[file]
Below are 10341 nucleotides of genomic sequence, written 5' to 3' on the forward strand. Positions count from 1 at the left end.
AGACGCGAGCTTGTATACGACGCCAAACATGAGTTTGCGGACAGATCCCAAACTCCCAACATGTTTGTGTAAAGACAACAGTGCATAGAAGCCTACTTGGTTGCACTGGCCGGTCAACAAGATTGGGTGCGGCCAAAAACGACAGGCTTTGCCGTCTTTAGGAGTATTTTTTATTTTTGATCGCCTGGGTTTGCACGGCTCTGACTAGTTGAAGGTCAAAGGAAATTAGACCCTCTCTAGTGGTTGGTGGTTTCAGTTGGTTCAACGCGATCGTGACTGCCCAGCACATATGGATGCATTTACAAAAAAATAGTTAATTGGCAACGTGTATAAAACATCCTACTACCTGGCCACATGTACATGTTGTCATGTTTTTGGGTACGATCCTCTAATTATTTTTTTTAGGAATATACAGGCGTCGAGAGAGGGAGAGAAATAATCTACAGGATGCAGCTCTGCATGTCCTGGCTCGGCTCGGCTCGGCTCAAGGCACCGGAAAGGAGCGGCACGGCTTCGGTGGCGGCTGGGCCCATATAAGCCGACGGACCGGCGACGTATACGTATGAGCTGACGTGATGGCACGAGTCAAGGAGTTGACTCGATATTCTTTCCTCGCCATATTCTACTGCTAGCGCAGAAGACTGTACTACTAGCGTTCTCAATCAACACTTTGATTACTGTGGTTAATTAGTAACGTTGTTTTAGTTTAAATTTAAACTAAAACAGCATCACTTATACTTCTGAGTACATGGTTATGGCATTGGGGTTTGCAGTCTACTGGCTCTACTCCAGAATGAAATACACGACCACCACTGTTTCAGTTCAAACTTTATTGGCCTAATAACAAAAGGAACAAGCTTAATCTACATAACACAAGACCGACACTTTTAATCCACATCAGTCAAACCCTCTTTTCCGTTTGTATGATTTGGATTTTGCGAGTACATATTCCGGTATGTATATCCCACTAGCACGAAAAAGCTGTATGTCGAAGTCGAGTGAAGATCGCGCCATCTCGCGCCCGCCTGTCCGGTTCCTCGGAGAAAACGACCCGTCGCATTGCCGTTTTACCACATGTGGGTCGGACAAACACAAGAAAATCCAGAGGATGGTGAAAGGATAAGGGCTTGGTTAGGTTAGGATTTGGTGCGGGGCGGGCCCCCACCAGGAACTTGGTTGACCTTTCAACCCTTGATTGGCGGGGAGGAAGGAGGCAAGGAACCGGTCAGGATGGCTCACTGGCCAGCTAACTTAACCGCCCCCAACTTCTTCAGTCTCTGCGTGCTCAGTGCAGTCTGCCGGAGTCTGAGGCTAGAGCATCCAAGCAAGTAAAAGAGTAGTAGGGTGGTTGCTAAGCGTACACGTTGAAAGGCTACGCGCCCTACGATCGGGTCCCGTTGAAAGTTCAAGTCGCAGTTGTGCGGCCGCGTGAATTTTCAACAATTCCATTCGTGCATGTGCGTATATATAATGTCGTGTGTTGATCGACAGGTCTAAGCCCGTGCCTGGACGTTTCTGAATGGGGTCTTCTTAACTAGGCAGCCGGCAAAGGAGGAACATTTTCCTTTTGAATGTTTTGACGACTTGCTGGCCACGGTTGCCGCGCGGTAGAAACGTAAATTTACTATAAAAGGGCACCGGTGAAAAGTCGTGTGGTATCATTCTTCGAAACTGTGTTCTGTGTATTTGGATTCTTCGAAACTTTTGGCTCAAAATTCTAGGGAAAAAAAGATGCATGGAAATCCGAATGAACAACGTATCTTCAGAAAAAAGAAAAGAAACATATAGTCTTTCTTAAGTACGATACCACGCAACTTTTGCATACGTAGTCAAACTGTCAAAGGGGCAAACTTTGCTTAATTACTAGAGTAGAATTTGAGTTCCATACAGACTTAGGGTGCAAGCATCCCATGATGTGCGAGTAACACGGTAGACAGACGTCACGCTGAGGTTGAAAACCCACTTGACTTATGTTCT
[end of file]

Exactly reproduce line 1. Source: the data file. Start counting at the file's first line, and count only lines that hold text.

Below are 10341 nucleotides of genomic sequence, written 5' to 3' on the forward strand. Positions count from 1 at the left end.